Professor Cindy Blackstock of the University Alberta, who is also the executive director of the First Nations Child and Family Caring Society, filed a human rights complaint in 2007 accusing the government of wilfully underfunding First Nations children services. “It is discriminatory not to give First Nations kids the same chances as other Canadian children,” Blackstock said.

Canada on top of the list of most educated countries in the world is an empty recognition when the reality on the ground tells otherwise.

When you have new immigrants who cannot find decent work despite their training credentials, this indicates something is wrong with the country’s selection system. When you have native children deprived of basic high school education, Canada should not feel proud and worthy of recognition as being the top-ranked most educated country in the world.

Higher education, in another sense, could be a barrier to equal opportunities for success if Canadian universities continue to keep the emphasis solely on high marks. Acceptance to a Canadian university, depending on the academic program one chooses, is becoming very difficult because students need to have lots of A’s in their high school marks in order to qualify. This emphasis on marks as best indicators of post-secondary success has its limitations. Grades are not the only indicators of a student’s potential after high school. Involvement in community activities and other volunteer work, and leadership skills may also provide more objective information on an applicant’s personal profile that is necessary to predict success in a university or college program.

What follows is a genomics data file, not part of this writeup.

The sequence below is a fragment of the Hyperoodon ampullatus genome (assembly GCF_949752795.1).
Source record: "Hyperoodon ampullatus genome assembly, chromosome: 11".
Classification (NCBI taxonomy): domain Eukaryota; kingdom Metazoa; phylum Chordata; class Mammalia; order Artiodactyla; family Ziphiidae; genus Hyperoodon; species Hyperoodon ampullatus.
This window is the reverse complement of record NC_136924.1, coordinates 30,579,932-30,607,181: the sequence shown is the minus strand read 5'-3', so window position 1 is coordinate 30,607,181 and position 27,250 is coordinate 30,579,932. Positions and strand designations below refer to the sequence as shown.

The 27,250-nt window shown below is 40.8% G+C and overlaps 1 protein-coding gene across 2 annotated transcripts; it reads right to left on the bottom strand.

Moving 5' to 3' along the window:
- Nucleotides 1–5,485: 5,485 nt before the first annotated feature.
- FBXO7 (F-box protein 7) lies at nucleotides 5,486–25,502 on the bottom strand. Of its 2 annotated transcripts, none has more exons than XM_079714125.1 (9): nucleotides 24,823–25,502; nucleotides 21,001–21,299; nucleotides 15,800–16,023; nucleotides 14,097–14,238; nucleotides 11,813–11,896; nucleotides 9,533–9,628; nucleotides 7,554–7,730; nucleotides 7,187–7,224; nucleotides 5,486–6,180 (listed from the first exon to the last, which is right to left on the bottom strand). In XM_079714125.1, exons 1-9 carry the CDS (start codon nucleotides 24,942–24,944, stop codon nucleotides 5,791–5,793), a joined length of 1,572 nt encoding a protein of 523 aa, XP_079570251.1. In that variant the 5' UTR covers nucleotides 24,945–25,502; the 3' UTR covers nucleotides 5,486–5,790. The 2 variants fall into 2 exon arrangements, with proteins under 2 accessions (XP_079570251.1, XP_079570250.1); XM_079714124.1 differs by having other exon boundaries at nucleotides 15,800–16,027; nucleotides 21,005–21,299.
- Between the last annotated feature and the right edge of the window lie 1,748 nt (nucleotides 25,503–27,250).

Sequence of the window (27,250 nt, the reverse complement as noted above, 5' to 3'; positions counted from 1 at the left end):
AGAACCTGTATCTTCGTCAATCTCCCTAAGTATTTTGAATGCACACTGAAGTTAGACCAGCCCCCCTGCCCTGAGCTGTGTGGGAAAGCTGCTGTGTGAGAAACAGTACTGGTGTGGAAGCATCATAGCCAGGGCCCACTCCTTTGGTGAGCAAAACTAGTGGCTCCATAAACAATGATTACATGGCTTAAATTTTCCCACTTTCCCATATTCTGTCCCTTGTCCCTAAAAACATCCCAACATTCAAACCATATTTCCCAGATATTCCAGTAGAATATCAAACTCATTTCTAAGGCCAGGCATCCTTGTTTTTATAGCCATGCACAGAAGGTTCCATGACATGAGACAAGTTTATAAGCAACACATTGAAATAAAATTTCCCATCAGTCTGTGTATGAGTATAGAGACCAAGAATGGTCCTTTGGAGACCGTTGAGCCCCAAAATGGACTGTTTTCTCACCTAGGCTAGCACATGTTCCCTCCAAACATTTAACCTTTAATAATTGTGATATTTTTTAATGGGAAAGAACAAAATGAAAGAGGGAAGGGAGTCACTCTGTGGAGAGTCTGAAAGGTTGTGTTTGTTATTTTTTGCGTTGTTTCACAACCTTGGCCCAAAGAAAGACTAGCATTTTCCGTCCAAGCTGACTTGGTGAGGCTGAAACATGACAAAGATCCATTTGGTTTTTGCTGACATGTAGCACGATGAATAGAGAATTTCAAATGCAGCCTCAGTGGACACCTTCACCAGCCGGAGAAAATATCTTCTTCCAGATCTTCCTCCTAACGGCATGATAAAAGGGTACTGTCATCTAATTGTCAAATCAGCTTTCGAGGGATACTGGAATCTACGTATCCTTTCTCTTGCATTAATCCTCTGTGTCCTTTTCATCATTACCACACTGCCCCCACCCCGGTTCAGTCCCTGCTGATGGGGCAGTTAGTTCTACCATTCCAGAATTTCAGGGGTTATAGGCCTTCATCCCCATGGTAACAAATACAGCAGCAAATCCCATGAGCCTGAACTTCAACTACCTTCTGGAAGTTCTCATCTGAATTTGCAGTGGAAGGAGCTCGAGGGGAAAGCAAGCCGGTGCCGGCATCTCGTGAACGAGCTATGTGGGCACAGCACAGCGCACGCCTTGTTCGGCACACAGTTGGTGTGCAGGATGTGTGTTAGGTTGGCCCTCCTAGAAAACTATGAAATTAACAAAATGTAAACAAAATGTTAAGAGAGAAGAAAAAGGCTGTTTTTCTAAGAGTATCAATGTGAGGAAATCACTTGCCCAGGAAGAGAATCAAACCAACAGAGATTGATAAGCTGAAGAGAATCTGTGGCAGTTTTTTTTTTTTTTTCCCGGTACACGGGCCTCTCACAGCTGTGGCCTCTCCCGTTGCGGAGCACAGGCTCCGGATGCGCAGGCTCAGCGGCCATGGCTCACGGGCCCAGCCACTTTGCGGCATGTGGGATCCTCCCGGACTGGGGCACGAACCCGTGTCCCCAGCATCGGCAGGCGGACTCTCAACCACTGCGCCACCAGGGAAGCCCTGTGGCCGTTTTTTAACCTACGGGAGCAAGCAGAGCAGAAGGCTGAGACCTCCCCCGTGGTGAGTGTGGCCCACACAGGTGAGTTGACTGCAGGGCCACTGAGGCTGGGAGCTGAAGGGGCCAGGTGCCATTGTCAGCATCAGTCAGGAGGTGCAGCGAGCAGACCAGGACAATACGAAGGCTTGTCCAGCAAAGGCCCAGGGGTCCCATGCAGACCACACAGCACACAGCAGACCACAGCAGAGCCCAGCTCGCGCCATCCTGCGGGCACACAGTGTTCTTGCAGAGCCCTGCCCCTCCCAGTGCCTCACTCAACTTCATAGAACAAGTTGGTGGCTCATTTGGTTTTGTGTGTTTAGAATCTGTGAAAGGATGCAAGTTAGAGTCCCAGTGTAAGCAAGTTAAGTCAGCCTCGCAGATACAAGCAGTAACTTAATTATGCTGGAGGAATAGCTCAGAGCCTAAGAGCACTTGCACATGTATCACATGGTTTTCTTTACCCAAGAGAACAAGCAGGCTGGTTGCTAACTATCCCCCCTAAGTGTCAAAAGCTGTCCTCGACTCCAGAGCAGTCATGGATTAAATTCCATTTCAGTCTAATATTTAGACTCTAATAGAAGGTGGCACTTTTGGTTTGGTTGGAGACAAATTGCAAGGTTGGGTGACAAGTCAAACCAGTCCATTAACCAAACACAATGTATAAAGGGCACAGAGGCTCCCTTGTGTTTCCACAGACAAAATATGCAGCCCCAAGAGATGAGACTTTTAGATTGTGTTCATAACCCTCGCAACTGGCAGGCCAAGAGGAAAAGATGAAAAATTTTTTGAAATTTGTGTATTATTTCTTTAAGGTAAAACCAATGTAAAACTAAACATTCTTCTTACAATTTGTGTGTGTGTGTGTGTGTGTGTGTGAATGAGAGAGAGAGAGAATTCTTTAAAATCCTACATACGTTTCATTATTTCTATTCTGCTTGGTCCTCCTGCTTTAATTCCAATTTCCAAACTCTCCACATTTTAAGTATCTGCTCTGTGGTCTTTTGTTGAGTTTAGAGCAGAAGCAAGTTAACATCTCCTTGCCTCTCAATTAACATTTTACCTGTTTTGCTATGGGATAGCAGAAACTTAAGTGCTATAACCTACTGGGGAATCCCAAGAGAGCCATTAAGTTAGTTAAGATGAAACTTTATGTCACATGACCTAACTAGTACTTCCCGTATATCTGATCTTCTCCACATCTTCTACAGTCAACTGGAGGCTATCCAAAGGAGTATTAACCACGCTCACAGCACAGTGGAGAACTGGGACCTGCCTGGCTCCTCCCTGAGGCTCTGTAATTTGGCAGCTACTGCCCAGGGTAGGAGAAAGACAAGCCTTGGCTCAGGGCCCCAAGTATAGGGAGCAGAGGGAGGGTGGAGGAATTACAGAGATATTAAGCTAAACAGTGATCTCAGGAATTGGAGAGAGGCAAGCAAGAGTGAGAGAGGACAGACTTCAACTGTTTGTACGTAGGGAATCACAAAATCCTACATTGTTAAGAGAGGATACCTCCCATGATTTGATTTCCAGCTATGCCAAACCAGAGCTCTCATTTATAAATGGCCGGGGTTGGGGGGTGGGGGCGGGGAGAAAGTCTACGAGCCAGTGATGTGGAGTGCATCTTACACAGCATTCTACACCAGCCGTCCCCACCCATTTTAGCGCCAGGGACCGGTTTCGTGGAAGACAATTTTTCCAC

It is uncontested wisdom that education today prepares the students for life and work in an advanced economy. Skilled and motivated workers are required by modern economies, and they can profit from these job opportunities if they are equipped to respond to labour demands.

But this kind of thinking sometimes becomes problematic because the connection between education and work, for example, is made too simple and direct. It distorts the purpose of schooling, i.e., the development of individuals as ends in themselves, and not merely as instruments in the economic process.